by Sally Kemp | October 26, 2017
All The Saints Theater Company’s Halloween Parade has forever changed the ritual of October 31 in Richmond. For me, as for many, it’s a chance to gather at Monroe Park as the sun sets and feel connected to thousands of artists and musicians, puppeteers, strangers and friends. Funky, thunderous sounds of members of No BS! Brass Band fill the night air and mix with a cacophony of costumes that turn familiar streets of Oregon Hill into a vibrant, colorful, happily chaotic place that feels more like New Orleans than anywhere in Richmond.
Lily Lamberta, the heart and soul of the Annual Halloween parade, is a Richmond-based visual and performance artist. Lily’s training and inspiration come from her time touring the world with one of the longest-running political puppet theaters in the country. Lily returned to Richmond in 2006 and organized the first parade out of an alley, earning herself the nickname Cardboard Lady. “Sixty people showed up that first year,” she laughs at the memory.
Her puppets are giant cardboard masterpieces held together by paper mache, harvested bamboo, staples and a vast collection of repurposed fabric. Recently, I visited Lily’s studio, known as The Puppet Barn, and as she diligently pasted layers of brown craft paper onto a cardboard armature, we talked about how the parade comes together.
Lily’s process is to take a complicated issue and extract what she can use to make something beautiful. She asks, "What’s important?” She knows she’s successful when she discovers humor in something terrible. She explains, “My job as an artist, and this particular style of street theater, is to investigate ways to lift each other up. I seek to take a really horrible reality, like the institution of racism, and I tear it apart to find ways to bring people together to say It’s Not Ok.”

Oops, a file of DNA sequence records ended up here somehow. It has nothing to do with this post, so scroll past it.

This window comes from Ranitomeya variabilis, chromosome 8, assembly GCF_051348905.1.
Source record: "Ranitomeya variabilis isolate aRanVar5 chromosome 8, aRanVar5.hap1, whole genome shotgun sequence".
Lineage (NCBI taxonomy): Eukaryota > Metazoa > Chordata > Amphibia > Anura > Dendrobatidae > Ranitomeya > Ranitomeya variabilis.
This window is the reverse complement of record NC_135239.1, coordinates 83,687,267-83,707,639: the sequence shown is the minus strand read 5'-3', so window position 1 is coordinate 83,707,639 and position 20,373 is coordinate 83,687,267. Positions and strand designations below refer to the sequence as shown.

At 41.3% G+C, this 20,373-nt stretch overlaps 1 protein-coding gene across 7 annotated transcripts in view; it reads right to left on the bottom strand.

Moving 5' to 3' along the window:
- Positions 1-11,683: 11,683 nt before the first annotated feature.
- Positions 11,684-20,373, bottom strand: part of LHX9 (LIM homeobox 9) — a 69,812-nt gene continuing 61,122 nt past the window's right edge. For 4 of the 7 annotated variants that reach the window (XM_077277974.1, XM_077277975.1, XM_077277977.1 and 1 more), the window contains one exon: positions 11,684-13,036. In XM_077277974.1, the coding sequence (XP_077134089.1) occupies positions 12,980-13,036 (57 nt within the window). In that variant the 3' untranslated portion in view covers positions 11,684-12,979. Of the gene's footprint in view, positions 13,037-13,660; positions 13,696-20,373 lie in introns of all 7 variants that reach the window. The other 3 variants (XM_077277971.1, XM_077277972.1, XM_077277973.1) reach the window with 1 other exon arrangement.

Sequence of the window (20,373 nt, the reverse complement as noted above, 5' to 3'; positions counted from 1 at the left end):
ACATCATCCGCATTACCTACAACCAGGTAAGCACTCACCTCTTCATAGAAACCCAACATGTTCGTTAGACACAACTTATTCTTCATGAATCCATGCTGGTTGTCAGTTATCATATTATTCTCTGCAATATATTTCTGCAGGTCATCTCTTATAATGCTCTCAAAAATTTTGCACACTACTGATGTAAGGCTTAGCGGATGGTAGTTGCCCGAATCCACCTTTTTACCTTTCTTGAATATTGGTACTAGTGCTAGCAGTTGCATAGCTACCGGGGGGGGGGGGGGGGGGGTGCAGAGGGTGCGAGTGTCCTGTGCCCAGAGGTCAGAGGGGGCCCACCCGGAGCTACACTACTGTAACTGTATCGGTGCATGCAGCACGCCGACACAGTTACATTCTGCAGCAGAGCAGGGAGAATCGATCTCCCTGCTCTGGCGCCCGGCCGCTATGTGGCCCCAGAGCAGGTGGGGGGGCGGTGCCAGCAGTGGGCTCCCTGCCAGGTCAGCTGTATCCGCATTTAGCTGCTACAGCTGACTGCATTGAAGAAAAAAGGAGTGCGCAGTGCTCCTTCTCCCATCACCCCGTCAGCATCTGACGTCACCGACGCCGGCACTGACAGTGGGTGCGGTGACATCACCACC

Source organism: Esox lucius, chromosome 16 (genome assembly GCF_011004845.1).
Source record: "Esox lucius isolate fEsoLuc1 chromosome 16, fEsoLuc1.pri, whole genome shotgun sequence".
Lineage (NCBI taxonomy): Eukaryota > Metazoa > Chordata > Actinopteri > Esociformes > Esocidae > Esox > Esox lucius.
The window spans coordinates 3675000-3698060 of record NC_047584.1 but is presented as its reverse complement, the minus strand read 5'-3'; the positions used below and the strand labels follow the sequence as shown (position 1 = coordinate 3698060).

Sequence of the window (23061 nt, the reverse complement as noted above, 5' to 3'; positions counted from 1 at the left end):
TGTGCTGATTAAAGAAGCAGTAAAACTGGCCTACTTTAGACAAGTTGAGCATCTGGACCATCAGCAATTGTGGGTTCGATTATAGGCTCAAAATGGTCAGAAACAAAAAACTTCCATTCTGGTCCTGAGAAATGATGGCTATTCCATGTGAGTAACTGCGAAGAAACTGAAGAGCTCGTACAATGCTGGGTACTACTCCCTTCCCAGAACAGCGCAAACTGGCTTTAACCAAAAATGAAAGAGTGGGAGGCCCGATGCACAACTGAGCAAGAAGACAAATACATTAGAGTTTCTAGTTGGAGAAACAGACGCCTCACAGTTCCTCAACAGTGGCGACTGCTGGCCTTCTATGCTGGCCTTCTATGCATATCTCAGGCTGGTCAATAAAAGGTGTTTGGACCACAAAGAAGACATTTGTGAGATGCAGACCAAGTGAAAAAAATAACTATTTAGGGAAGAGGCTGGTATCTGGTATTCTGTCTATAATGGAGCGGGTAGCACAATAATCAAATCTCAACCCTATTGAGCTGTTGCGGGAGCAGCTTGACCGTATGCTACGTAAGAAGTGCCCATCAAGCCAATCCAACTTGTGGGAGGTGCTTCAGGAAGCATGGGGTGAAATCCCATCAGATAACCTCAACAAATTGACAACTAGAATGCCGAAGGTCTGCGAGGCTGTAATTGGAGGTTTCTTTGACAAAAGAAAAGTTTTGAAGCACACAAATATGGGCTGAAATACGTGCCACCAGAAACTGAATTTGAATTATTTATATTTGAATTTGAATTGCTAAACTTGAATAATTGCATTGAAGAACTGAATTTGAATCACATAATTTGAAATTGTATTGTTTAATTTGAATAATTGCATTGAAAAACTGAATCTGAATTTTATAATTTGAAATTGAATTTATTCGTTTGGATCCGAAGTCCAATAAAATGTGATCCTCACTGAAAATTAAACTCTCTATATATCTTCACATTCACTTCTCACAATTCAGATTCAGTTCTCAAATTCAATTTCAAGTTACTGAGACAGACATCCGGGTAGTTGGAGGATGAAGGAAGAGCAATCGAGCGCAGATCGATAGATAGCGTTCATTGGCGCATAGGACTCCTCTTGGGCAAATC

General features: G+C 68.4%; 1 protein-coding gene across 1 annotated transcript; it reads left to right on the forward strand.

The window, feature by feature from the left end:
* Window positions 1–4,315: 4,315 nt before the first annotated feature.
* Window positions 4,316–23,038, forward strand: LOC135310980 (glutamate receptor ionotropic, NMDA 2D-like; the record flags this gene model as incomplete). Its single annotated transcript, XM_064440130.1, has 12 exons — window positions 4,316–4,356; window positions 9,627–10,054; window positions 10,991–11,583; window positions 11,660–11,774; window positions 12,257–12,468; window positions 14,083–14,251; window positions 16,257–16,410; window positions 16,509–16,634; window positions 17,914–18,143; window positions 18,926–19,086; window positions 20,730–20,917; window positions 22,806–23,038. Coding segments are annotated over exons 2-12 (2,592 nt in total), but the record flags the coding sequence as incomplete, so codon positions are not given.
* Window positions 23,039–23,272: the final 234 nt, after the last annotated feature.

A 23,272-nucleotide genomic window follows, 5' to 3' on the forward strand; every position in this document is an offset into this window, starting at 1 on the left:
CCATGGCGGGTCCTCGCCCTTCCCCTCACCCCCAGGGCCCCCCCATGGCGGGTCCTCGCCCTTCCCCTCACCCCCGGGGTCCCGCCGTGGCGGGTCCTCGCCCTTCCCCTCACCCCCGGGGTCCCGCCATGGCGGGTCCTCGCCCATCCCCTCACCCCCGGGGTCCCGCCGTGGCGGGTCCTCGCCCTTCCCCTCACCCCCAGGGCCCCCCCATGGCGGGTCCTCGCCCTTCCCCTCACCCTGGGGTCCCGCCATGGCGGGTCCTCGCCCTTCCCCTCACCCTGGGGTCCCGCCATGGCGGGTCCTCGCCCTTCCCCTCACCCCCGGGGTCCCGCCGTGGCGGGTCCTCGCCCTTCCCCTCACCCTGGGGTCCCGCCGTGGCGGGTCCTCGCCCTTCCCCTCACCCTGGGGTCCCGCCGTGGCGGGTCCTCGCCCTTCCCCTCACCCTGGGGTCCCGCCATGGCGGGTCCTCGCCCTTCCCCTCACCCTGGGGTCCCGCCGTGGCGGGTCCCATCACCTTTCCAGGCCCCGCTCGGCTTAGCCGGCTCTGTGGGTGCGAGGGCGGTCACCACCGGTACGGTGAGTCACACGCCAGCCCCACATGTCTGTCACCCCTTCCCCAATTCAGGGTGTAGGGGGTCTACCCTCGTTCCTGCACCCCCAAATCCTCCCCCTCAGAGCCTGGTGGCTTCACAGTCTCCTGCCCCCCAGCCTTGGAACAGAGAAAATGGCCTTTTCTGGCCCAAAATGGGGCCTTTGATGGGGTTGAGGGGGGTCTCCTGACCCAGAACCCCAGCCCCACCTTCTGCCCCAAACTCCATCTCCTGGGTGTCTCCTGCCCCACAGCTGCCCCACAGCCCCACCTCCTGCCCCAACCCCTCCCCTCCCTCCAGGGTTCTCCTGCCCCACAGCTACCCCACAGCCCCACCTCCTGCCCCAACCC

This year’s parade, A Funeral March for the Confederacy, tells a story in three parts: 1) Black Lives Matter, 2) In the Face of King NoOne of the Imperial Presidency, and 3) Bones of Resistance. One Extra-Large White Supreme Pizza puppet will march the entire route trying to shake a wave of puppets that include DACA, the Dreamers, Harriet Tubman, Oya the Black Elemental Goddess, and a cityscape with dandelions. Block by block, Lily’s Positive Resistance puppets will chew up the institutions of white supremacy and racism, and we will take to the streets to dance and cheer them on. The message is powerful: people come together to change what needs to be changed.
A few years back, I jumped into the parade. A giant puppet, created by All The Saints collaborator Julie Elkins, required three people to bring it to life. The puppet, part sun, part pumpkin, part magic, was supported by three heavy poles. One of the poles elevated the sun’s left hand, which waved a dreamy vellum lantern, which glowed with a cool blue light. My responsibility was to make the lantern dance, and I was overjoyed.
This year, there will be many puppets that need people to make them dance. Lily created a whole section called “Animals Against Racist Humans.” She smiles wryly and asks, “How do you say racist humans are not awesome in a way that’s hard hitting and still funny? In a way that kids and adults can relate to? In a way that anyone with a conscience that wants tomorrow to be better than yesterday can relate to? That’s my work.”
Join the parade at Monroe Park on October 31, at 7pm. All welcome. All wanted. Be ready to make noise or carry something heavy. The work is pure joy.
Sally Kemp curates inspiring spaces for people with different abilities to come together to create, imagine and celebrate life. For more: www.milkriverarts.org